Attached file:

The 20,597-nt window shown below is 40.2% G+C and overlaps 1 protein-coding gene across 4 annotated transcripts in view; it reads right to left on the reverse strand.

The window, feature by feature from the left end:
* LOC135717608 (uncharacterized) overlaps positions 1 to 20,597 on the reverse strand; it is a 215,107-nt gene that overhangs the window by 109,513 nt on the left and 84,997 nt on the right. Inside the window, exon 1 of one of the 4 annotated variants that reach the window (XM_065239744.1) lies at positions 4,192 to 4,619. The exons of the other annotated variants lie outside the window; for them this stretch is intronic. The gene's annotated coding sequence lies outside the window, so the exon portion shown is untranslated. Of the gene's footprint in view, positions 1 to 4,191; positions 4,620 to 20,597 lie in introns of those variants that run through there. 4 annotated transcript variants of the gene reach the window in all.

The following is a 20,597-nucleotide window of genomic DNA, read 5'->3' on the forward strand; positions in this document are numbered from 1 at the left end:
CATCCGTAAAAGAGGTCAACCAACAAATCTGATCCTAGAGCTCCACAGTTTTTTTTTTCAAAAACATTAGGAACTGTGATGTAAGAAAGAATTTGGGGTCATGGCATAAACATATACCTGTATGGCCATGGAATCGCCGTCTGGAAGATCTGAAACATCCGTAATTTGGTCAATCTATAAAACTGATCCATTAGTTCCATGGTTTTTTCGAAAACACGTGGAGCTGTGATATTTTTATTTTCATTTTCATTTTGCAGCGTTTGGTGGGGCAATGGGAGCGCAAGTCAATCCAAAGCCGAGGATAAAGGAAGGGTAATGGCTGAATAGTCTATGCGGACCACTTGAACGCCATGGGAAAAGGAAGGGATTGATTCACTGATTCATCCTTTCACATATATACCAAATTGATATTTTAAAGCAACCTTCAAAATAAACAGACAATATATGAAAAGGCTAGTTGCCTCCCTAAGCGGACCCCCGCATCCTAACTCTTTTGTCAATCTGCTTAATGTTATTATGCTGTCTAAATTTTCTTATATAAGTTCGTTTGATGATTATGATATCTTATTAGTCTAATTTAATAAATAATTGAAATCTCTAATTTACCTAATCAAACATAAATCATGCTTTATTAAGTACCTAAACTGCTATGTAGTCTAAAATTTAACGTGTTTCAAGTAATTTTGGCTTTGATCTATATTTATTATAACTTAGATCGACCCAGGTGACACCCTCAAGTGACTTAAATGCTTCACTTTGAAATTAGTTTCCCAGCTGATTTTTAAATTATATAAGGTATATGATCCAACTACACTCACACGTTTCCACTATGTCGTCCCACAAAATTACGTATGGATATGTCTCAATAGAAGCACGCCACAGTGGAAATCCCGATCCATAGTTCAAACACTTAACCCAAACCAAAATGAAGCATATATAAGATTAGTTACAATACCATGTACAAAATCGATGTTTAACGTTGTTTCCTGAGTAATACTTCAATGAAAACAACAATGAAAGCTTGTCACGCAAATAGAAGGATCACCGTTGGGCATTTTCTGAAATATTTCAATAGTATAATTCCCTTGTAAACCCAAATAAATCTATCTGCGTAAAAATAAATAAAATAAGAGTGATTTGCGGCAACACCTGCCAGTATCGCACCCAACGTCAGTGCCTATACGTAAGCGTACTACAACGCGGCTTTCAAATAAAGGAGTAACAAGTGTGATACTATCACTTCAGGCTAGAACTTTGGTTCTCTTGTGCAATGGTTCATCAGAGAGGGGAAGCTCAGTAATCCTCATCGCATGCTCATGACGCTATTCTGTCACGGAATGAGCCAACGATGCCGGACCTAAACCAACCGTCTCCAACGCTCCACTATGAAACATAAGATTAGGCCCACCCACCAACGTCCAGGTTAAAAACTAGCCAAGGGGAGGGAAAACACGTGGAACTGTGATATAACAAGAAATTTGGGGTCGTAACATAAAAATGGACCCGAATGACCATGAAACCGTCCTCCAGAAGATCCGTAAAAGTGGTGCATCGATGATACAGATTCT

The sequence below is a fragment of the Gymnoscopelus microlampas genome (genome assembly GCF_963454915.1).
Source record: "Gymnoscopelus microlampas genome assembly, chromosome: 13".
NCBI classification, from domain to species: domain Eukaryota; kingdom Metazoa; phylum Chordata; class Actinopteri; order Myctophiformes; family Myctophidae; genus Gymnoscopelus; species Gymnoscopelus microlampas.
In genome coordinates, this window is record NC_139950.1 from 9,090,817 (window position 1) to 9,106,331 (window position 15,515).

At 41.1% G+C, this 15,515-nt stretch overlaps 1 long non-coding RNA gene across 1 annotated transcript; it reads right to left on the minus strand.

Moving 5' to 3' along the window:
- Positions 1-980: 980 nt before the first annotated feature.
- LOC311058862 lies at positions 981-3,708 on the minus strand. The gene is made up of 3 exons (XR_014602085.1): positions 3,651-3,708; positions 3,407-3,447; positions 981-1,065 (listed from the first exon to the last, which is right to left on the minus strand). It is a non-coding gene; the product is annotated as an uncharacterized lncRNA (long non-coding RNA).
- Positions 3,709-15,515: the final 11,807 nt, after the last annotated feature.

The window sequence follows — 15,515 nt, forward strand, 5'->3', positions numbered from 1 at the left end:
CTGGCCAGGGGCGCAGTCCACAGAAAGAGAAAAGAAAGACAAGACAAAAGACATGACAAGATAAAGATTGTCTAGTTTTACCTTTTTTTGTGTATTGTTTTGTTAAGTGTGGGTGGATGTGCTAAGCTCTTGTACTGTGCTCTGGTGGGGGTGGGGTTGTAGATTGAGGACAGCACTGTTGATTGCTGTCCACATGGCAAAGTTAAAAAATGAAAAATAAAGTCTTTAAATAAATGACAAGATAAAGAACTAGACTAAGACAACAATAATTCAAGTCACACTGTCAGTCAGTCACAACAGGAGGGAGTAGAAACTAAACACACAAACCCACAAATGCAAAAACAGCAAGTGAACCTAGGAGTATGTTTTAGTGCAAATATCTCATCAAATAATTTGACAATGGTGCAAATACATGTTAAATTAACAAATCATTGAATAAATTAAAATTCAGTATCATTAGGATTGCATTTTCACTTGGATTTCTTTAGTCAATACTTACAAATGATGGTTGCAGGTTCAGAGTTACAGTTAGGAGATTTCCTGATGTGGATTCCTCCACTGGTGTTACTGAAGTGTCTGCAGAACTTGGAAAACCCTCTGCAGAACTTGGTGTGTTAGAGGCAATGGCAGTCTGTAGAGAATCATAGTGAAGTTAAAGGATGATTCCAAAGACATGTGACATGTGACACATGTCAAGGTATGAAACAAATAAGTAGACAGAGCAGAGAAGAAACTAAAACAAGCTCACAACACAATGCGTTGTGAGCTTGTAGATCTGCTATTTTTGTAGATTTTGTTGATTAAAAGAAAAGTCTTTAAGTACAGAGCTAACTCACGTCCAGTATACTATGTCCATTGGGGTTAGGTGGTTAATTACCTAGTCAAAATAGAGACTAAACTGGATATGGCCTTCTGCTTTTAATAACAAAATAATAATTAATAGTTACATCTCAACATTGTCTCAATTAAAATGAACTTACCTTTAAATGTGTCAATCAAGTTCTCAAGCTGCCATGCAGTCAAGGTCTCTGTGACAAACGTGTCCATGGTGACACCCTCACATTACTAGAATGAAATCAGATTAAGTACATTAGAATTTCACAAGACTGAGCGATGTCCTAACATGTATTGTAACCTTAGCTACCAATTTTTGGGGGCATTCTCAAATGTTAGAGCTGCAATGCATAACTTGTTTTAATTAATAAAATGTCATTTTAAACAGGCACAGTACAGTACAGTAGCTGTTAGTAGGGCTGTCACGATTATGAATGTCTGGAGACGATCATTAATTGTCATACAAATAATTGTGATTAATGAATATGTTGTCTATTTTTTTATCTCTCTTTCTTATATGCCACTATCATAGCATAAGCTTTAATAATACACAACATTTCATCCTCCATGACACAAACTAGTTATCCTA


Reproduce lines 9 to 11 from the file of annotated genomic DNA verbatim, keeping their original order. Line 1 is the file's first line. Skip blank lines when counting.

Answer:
In genome coordinates, this window is record NC_139950.1 from 9,090,817 (window position 1) to 9,106,331 (window position 15,515).

At 41.1% G+C, this 15,515-nt stretch overlaps 1 long non-coding RNA gene across 1 annotated transcript; it reads right to left on the minus strand.

Moving 5' to 3' along the window: